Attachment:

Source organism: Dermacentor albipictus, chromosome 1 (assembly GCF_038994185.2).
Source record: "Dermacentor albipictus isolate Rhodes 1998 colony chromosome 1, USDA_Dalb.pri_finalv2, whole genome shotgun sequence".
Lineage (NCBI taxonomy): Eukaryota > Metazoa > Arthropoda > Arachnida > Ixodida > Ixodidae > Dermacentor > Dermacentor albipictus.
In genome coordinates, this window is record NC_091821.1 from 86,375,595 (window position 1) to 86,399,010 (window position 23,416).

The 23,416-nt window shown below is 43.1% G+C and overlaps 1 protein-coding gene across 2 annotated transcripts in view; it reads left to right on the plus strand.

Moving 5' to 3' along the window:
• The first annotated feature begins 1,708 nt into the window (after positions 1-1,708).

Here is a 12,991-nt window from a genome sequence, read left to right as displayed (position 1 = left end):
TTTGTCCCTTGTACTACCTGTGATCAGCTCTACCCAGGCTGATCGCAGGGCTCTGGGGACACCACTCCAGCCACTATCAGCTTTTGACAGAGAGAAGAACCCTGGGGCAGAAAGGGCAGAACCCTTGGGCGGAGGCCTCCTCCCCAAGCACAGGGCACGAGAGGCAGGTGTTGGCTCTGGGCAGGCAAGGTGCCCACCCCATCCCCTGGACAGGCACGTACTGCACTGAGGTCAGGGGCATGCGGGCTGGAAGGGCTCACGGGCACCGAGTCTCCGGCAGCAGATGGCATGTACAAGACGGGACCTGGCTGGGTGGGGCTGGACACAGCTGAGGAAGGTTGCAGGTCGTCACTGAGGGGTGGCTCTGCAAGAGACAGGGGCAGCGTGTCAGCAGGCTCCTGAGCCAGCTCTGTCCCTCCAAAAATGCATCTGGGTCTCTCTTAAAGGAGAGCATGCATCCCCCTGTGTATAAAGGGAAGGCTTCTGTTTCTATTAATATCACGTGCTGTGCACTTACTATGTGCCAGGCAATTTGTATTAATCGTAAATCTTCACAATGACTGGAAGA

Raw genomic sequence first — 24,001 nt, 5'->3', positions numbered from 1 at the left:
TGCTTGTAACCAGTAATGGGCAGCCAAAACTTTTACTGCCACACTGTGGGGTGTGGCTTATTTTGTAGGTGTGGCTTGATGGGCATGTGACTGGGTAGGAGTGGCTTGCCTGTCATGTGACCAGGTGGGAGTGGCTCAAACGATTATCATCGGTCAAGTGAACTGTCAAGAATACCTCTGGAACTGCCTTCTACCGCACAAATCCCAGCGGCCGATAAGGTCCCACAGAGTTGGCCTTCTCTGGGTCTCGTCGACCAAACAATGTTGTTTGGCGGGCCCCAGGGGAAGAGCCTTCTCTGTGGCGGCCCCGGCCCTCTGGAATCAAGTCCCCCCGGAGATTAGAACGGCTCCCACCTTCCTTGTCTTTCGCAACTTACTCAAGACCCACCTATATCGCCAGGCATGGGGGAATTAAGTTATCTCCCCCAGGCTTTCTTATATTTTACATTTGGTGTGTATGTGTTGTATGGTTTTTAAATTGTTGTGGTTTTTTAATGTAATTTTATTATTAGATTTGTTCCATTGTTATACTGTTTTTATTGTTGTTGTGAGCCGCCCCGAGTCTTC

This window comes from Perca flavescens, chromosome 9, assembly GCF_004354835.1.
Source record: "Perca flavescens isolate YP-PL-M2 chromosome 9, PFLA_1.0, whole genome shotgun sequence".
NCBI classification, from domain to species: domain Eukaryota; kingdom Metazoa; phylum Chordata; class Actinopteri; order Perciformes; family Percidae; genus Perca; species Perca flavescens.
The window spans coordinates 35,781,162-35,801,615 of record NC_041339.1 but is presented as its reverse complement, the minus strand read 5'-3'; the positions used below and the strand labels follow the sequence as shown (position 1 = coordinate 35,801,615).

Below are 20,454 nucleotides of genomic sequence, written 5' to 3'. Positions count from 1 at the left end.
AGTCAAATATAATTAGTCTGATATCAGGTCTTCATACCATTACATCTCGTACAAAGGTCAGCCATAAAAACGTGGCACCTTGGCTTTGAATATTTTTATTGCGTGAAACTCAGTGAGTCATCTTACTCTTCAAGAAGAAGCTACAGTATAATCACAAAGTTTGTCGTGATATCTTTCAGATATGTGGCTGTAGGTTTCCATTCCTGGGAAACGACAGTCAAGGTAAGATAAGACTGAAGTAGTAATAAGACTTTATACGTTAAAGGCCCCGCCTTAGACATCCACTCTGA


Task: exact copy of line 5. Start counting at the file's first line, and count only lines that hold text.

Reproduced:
The 23,416-nt window shown below is 43.1% G+C and overlaps 1 protein-coding gene across 2 annotated transcripts in view; it reads left to right on the plus strand.